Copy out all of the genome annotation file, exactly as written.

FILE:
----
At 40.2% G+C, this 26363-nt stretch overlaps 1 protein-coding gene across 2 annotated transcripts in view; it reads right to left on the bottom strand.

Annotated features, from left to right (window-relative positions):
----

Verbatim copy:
At 40.2% G+C, this 26363-nt stretch overlaps 1 protein-coding gene across 2 annotated transcripts in view; it reads right to left on the bottom strand.

Annotated features, from left to right (window-relative positions):